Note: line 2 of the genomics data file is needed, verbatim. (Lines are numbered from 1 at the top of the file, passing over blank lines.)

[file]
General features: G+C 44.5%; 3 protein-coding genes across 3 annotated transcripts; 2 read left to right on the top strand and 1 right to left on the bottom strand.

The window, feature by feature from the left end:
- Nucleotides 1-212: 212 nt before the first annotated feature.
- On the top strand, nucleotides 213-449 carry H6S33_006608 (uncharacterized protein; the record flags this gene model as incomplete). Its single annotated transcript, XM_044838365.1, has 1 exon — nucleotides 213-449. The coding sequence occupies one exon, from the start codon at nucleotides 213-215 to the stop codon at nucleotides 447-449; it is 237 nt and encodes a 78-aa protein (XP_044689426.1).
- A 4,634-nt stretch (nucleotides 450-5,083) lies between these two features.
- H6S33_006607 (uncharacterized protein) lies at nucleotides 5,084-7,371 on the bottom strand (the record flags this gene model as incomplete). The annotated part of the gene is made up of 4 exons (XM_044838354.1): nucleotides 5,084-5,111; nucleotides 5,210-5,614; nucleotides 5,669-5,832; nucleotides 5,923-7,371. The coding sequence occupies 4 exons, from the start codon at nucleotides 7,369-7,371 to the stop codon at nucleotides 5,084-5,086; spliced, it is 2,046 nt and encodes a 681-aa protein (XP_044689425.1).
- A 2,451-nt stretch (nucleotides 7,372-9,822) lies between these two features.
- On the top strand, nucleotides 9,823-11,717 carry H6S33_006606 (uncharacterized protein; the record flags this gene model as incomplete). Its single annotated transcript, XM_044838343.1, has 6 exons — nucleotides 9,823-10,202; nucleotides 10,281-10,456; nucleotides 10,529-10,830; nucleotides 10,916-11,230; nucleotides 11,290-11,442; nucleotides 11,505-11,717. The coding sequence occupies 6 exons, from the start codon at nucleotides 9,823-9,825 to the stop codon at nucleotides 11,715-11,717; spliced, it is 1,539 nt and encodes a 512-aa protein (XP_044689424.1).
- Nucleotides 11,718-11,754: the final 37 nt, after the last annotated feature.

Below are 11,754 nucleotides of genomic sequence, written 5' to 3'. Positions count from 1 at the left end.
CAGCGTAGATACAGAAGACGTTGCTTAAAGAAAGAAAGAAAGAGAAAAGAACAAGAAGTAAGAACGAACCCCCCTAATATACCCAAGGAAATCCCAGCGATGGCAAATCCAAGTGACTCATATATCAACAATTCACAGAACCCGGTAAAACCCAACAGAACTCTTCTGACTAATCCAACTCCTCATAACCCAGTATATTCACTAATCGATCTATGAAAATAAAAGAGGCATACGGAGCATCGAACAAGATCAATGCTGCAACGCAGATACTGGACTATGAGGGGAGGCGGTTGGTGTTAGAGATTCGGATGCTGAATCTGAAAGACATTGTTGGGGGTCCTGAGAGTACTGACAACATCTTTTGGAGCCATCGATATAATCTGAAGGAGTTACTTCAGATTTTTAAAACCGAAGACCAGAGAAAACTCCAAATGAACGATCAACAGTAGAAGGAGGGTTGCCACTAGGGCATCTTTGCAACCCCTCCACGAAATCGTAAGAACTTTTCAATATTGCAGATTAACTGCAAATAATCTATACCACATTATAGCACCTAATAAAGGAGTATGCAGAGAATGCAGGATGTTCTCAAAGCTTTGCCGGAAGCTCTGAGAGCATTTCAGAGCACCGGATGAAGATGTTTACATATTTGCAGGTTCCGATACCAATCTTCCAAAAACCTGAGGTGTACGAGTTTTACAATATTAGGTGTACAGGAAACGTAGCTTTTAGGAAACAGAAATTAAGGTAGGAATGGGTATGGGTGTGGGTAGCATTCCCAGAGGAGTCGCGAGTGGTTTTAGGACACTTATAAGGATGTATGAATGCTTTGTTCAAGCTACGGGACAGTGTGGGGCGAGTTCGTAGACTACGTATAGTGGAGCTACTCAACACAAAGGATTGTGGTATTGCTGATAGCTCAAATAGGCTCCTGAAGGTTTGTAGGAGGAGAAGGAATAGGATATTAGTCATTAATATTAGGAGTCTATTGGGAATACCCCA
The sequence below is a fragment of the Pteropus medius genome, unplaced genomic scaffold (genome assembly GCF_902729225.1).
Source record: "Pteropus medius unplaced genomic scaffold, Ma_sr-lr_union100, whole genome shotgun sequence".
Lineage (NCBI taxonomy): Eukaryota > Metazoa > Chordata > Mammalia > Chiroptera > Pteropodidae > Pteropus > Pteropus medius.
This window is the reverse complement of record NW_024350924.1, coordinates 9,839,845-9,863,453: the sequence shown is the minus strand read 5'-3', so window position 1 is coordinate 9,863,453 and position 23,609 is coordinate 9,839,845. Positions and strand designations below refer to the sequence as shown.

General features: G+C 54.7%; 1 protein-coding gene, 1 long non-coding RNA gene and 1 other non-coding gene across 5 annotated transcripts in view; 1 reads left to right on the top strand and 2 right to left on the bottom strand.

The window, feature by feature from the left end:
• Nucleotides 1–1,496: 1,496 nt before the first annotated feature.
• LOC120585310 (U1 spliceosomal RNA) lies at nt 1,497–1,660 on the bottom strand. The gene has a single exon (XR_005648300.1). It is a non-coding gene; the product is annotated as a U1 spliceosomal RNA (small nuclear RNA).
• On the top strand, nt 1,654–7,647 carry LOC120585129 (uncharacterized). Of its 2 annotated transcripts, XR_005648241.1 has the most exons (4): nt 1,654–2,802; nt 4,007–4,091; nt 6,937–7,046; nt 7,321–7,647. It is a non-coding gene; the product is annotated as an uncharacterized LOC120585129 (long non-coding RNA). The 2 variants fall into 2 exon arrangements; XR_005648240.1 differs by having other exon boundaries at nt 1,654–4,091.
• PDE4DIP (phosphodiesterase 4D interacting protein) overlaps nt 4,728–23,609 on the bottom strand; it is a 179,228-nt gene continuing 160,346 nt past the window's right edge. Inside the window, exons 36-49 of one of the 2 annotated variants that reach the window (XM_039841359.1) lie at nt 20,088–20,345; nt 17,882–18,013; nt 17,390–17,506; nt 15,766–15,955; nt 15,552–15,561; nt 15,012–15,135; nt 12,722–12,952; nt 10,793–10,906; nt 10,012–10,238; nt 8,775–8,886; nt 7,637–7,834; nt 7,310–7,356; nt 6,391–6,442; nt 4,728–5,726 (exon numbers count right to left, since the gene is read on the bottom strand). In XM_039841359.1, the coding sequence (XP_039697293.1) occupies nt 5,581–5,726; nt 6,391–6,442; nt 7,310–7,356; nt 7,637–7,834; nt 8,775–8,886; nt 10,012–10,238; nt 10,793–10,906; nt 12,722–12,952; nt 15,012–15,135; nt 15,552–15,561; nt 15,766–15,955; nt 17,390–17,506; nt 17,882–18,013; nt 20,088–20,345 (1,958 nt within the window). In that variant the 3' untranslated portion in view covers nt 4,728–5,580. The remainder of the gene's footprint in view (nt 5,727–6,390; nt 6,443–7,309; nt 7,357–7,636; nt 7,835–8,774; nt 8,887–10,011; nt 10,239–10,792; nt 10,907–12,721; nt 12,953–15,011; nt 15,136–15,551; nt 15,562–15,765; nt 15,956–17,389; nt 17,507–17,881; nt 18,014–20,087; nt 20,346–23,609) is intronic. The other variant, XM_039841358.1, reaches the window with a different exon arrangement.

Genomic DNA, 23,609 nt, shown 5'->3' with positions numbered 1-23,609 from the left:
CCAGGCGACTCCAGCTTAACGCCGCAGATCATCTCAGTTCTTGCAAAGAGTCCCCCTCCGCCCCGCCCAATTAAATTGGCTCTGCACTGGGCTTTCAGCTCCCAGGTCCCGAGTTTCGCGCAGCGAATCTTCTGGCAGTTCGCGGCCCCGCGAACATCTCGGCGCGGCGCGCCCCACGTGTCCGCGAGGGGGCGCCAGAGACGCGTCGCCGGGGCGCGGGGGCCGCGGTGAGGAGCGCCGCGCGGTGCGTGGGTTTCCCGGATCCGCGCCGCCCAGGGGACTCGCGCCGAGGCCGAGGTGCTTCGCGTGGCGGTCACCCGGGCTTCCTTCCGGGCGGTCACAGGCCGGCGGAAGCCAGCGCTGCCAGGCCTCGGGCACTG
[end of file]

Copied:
The window, feature by feature from the left end: